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Scientists Modify Antibiotics to “Rip Apart” Superbugs in Minutes

by Mike Barrett, Natural Society:

In the fight against antibiotic resistance, it’s all hands on deck. The clock is ticking and superbugs are spreading, but drug companies are reluctant to create new antibiotics because they’re not money-makers. Researchers may have found a way around that problem by modifying already-existing antibiotics to make them “blow up” deadly superbugs.

University College London (UCL) researchers have found that antibiotics can kill drug-resistant bacteria with sheer brute force – by “pushing” hard enough into bacterial cells. They’ve documented their findings in Nature.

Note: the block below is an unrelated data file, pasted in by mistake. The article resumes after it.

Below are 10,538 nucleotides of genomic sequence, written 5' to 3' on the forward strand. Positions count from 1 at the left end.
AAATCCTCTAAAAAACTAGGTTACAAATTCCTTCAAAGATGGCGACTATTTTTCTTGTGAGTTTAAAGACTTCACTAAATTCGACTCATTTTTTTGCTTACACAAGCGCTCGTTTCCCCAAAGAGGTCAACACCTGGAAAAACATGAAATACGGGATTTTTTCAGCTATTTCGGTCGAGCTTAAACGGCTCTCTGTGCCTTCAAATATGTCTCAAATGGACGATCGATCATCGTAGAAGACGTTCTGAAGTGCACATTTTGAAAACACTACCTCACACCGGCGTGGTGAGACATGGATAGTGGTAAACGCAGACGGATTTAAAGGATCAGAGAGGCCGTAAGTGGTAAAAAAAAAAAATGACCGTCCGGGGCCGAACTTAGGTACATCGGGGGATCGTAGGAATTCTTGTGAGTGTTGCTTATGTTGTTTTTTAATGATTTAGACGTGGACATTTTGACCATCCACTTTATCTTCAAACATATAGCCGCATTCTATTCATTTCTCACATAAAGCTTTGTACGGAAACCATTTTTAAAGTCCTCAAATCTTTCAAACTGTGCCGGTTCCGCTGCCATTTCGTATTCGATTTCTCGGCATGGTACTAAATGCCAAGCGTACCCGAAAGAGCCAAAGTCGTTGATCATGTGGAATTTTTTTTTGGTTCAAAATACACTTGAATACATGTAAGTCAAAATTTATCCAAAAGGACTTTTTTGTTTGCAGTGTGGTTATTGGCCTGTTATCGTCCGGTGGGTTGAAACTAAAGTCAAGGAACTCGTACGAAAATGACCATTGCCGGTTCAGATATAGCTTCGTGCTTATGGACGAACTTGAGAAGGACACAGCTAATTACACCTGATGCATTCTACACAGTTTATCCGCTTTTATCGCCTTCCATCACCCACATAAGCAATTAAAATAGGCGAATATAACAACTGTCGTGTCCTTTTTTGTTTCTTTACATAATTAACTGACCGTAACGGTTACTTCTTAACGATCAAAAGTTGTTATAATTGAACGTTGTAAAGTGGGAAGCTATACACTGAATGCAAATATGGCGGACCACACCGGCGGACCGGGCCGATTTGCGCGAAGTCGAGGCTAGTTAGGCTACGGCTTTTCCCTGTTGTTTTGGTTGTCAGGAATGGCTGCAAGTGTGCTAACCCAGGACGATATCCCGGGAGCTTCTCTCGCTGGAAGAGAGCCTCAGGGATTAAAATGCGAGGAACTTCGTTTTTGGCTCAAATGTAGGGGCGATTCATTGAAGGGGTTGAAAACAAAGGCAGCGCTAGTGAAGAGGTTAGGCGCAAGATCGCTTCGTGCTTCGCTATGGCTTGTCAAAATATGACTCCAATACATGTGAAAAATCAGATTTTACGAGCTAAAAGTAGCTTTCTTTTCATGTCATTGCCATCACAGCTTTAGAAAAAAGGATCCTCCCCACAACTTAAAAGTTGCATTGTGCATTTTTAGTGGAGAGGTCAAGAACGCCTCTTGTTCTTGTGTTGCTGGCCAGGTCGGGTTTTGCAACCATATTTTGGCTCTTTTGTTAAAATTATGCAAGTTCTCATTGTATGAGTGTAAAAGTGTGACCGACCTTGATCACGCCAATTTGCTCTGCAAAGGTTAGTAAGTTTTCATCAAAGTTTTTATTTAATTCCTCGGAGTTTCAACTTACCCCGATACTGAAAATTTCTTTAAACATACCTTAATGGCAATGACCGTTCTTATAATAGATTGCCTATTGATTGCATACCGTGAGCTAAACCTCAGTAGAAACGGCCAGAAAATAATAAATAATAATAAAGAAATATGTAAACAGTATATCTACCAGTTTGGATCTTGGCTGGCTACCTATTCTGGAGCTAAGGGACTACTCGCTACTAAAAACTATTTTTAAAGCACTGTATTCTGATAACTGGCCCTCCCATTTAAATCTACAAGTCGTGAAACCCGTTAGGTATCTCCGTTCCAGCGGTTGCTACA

Lead author Dr Joseph Ndieyira, of UCL Medicine, says:

“Antibiotics work in different ways, but they all need to bind to bacterial cells in order to kill them.

Antibiotics have ‘keys’ that fit ‘locks’ on bacterial cell surfaces, allowing them to latch on. When a bacterium becomes resistant to a drug, it effectively changes the locks so the key won’t fit any more.

Incredibly, we found that certain antibiotics can still ‘force’ the lock, allowing them to bind to and kill resistant bacteria because they are able to push hard enough. In fact, some of them were so strong they tore the door off its hinges, killing the bacteria instantly!”

Read: 84-Page Report Outlines 9 Ways to Beat Antibiotic Resistance

Researchers used sensitive equipment to measure mechanical forces that 4 different antibiotics exerted on bacterial cells, according to a news release. They tested bacteria that were particularly susceptible to antibiotics and bacteria that had become resistant to drugs. The forces the antibiotics exerted on susceptible bacteria were all similar, but the forces exerted by the drugs on resistant antibiotics varied greatly.

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